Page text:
The analysis of proportion of women who uptook ANC services showed that education, religion, tribe, involvement of women in decisions regarding their use of health care facilities, residence, zone of residence, and wealth status seemed to have clearly shown differences in ANC usage among the pregnant women (Table 2). For instance, women with higher education had a prevalence of 98.5% compared to those with no formal education at 37.7%, 83.6% among Christians compared with 48.4% among Islam’s faithful, 96.0% among the Igbos, 95.8% among Yoruba compared with 37.1% among the Hausa/Fulani. Other remarkable wide gaps were found among women involved in health care use decisions at 78.3% versus 52.4% among women who were not involved. Also, skilled birth attendants (SBA) use in urban area was 87.1% versus 52.4% in rural areas, 34.4% in North West compared with 94.1% in South West, and 91% among women from the richest households against 39.5% in the poorest households. A test of association between survey years and ANC prevalence showed that association existed between the survey years and various categories of women except among those with higher education, never or formerly married, and women from richest households (Table 2). Further analysis showed that less than one-third (32.3%) of the women accessed ANC within first trimester of pregnancy, with highest rate (41.7%) among women with higher education and those from North Central (42.7%). The trimester of first ANC visit was significantly associated to all the characteristics studied except marital status, involvement in how women incomes are spent, and whether or not the pregnancy was wanted then. The number of previous pregnancies in the 2003 survey and marital status, involvement in how her incomes are spent, and whether or not the pregnancy was wanted then in 2013 were also significant.
The overall IR was 0.10, that is, the probability of accessing ANC within a unit time (1 month) is 10%. This translates to 100 per 1,000 person-year uptaking ANC provided that the pregnant women had not attended ANC before that time. This varied across the survey years and other women characteristics. However, the median survival time was similar across the survey years at 6 months, as shown in Table 3 and Figure 3. The highest probabilities of uptaking ANC per month was found among women from richest households (0.18), South West and South East women (0.19), Yoruba (0.20), Igbo (0.19), and women with higher education (0.21). These are the categories of women having the smallest median survival time. The longest median survival time was observed among Muslims and women with over 6 previous pregnancies at 8 months each.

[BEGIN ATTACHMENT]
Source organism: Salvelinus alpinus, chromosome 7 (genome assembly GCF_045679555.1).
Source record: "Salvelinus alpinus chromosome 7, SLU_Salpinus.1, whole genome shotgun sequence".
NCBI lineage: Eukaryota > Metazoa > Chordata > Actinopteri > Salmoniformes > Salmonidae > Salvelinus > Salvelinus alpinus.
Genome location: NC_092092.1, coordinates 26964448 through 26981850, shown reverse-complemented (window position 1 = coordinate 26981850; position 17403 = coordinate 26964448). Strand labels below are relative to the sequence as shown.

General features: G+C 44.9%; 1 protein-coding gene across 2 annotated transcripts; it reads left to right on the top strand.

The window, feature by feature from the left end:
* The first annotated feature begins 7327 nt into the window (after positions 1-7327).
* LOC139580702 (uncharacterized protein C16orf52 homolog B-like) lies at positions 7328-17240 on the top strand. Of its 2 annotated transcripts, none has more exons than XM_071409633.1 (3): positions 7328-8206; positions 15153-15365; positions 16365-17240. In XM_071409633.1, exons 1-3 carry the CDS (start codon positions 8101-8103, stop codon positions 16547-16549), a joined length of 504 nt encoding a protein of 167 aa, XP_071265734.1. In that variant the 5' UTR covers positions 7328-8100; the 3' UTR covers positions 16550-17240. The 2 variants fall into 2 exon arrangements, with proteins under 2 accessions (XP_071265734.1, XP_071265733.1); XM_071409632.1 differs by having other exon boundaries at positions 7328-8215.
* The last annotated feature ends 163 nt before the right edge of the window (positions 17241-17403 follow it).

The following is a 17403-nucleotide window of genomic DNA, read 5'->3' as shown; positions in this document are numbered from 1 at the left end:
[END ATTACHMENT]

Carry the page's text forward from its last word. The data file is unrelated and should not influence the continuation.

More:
Figure 3 Survival functions of first ANC visit by survey years and respondent characteristics.
The log-rank test of equality of survival functions showed that all the survival functions of the categories for each characteristic studied were significantly different (Figure 3 and Table 3), except for marital status and involvement of women in decisions on how her earnings are spent.
The HR for each characteristic in the independent Cox proportional hazard regression model showed that all the characteristics significantly determined the timing of first ANC visit except involvement of women in decisions on how her earnings are spent (not shown in the tables). For survey year 2003, after controlling for other variables, women aged 35–49 years had significant higher hazard (18%) of accessing ANC compared with women aged 15–19 years (aHR =1.18, 95% CI: 0.94–1.48). Moreover, the hazard of accessing ANC for the first time was 56% times higher in South West than in North West (aHR =1.56, 95% CI: 1.26–1.95). In comparison, maternal age, education, tribe, rural/urban residence, zone of residence, whether distance to health care facility was a big problem, wealth quintile, working status, and number of pregnancies before the index pregnancy were significant determinants in each of the survey years 2003, 2008, and 2013. However, religion that significantly determined ANC timing in 2003 and 2008 was no longer significant in 2013. Furthermore, involvement in decisions on her use of health care facilities was significant only in 2008. The last panel of Table 4 shows the aHRs when the survey years were included in the model. The hazard of the timing of first ANC visit was higher in the years 2003 and 2013 than in 2008 (aHR =1.19, 95% CI: 1.12–1.26 and aHR =1.08, 95% CI: 1.06–1.11, respectively). Besides the desirability of the pregnancy, all other women characteristics significantly determined the timing of first ANC visit. Higher hazards were found among older women, those with better education, being a Yoruba or Igbo, involved in women health care use, residing in urban areas and in southern regions, having no big problem accessing health facilities, working currently, from household in richest quintiles, and with lower gravidity.